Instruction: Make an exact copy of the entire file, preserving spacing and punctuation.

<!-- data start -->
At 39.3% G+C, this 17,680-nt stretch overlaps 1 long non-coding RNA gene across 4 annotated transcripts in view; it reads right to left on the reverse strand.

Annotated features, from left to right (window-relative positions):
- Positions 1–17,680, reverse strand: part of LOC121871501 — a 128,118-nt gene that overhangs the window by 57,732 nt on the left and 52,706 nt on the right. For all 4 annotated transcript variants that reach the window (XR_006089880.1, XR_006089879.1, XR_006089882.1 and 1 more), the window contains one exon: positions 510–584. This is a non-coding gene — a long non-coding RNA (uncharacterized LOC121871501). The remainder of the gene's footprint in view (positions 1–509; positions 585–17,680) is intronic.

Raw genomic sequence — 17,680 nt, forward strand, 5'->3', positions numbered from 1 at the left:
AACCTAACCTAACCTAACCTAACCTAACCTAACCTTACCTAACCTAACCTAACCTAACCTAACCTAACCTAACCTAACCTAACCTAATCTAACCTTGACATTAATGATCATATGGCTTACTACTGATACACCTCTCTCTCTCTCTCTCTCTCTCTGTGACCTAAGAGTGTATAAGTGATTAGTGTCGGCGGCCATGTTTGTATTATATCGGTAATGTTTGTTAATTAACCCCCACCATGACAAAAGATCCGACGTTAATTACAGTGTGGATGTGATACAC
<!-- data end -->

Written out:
At 39.3% G+C, this 17,680-nt stretch overlaps 1 long non-coding RNA gene across 4 annotated transcripts in view; it reads right to left on the reverse strand.

Annotated features, from left to right (window-relative positions):
- Positions 1–17,680, reverse strand: part of LOC121871501 — a 128,118-nt gene that overhangs the window by 57,732 nt on the left and 52,706 nt on the right. For all 4 annotated transcript variants that reach the window (XR_006089880.1, XR_006089879.1, XR_006089882.1 and 1 more), the window contains one exon: positions 510–584. This is a non-coding gene — a long non-coding RNA (uncharacterized LOC121871501). The remainder of the gene's footprint in view (positions 1–509; positions 585–17,680) is intronic.

Raw genomic sequence — 17,680 nt, forward strand, 5'->3', positions numbered from 1 at the left:
AACCTAACCTAACCTAACCTAACCTAACCTAACCTTACCTAACCTAACCTAACCTAACCTAACCTAACCTAACCTAACCTAACCTAATCTAACCTTGACATTAATGATCATATGGCTTACTACTGATACACCTCTCTCTCTCTCTCTCTCTCTCTGTGACCTAAGAGTGTATAAGTGATTAGTGTCGGCGGCCATGTTTGTATTATATCGGTAATGTTTGTTAATTAACCCCCACCATGACAAAAGATCCGACGTTAATTACAGTGTGGATGTGATACAC